Meetings don’t work.
Or at least, most staff meetings are time-wasting, productivity-killing, creativity-suffocating products of wishful thinking or delusional thinking.
Before the pandemic and the mass movement towards remote and hybrid work, meetings were already problematic.
We’ve all seen meetings fail.
Most office meetings are the result of a policy of holding regular, often weekly, staff meetings. Or they are the result of procrastination. We can’t make a decision right now, so let’s schedule an appointment. Whether a new initiative, problem or idea inspires action, and planning a meeting feels like action.
Once the meeting begins, the eyes glaze over and some meeting participants begin to mentally tune the conversation while pretending to be paying attention. (Others don’t even pretend; it’s getting more and more normal or acceptable to be glued to a laptop or phone screen during meetings.
Meetings are often dominated by attention seekers, ladder climbers, extroverts, and long-winded talkers. In contrast, others tend to remain silent with little to no correlation between saying something and having something to say.
Meetings suppress creative thoughts. Most end in a fog of vagueness, without clear objectives, deadlines and assignments.
And employees hate them.
Many employees see meetings not as work, but as a break from work – a time to socialize. “Meeting is indispensable if you don’t want to do anything,” economist John Kenneth Galbraith once said.
The solution? Take control of your meetings, we are told by experts.
You’ve heard the meeting advice.
Start on time and exclude late participants. Make an agenda with no more than three items and stick to it. At the beginning, state the objectives of the meeting. Close the long-winded and press the silence to talk. Ban phones and laptops. Do not allow non-meeting tasks during the meeting.
Finally, end the meeting on time, even if the plan is not yet complete.
In other words, meetings are a huge waste of time unless you take drastic measures to forcibly force the minds, bodies and thoughts of your employees into a rigid, artificial, rules-based system.
Such regulated meetings were rare but feasible. And then came the Zoom meeting revolution of remote working. Video conferencing eliminated the ability to enforce some of the old best-practice meeting mandates.
So instead of banning devices with screens, they are now mandatory.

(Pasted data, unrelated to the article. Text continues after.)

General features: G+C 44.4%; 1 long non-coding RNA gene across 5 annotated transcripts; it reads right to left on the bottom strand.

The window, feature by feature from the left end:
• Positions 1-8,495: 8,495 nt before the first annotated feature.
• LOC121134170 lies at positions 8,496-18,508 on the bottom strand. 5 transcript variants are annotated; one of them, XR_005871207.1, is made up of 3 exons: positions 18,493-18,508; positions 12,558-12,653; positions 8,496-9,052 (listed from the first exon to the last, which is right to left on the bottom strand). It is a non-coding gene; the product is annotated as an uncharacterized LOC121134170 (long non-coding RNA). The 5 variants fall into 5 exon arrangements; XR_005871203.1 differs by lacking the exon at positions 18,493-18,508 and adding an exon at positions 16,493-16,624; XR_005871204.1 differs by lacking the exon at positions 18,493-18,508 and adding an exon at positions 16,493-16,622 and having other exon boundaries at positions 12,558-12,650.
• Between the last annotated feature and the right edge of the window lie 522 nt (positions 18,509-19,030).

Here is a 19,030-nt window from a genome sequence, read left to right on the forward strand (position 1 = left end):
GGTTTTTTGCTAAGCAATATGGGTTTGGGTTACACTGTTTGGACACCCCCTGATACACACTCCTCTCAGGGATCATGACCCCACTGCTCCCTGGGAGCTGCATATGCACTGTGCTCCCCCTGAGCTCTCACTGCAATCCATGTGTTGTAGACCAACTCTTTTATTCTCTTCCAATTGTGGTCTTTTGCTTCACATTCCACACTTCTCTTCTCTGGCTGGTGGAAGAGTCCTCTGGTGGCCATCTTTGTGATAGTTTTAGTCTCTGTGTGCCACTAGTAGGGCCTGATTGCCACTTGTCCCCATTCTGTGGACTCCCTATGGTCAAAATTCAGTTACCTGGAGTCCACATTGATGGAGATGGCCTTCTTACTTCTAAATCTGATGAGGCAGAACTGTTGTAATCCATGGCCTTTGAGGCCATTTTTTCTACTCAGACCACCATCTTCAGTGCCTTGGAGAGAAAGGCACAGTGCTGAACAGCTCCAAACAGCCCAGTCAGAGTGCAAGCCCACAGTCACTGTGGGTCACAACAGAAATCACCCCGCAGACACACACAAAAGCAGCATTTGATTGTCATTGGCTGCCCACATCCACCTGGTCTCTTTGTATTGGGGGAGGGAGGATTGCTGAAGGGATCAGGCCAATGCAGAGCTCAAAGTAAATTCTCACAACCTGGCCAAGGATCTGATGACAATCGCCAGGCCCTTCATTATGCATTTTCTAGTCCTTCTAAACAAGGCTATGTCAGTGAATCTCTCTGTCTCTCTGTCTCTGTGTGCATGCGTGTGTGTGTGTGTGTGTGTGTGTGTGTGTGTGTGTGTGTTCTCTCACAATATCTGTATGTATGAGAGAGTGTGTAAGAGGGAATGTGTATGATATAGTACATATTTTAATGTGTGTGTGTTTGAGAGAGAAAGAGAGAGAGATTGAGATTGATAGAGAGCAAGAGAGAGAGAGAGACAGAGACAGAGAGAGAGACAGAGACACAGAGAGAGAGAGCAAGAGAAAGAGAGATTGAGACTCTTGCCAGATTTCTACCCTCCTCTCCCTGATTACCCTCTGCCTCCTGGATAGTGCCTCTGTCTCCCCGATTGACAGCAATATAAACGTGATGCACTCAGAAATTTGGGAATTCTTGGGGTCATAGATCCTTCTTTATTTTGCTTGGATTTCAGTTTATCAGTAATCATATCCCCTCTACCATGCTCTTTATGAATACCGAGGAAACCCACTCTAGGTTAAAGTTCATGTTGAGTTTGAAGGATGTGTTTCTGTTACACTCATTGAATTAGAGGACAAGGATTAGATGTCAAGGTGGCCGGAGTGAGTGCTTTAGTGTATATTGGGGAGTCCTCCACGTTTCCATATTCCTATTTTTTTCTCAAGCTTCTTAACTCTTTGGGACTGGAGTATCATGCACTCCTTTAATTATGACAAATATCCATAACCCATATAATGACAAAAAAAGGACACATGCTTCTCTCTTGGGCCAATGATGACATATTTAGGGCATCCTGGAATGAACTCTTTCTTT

Meeting participants may be listening or have the meeting muted. They might be paying attention, or they might be playing online poker.
But the most likely mental activity during Zoom conversations might be staring at yourself and… stress about appearanceaccording to research.
Making meetings worse, flexible work schedules and the globalization of the workforce mean that it has become impractical to get everyone in the same meeting at the same time.
Meetings are like television – they required real-time engagement, or you missed it; now everyone tunes into their own schedules.
Yet we keep having so many meetings out of habit and delusion.
That’s why it’s time to replace most meetings with new standards and technologies that deliver the benefits of frictionless meetings.
The technology is already there.
It’s time to evaluate the integrated communications solutions within your organization that make sense and minimize the friction of internal communications. For example, replace video meetings with asynchronous video and other media.
Creating new standards is the hardest part.
But in general, it is possible to embrace asynchronous solutions with a good search function and integrate with other tools (such as planning, project collaboration and others).
Resolving meeting burnout and internal communication starts with recognizing that meetings are usually a waste of time and money and a source of real employee dissatisfaction.
I’ll say it again: meetings don’t work anymore.
Asynchronous internal communication tools do. So it’s time to cancel your meetings, clear your calendar and embrace the new technology available.
And you definitely don’t need to schedule a meeting to do this.
Copyright © 2022 IDG Communications, Inc.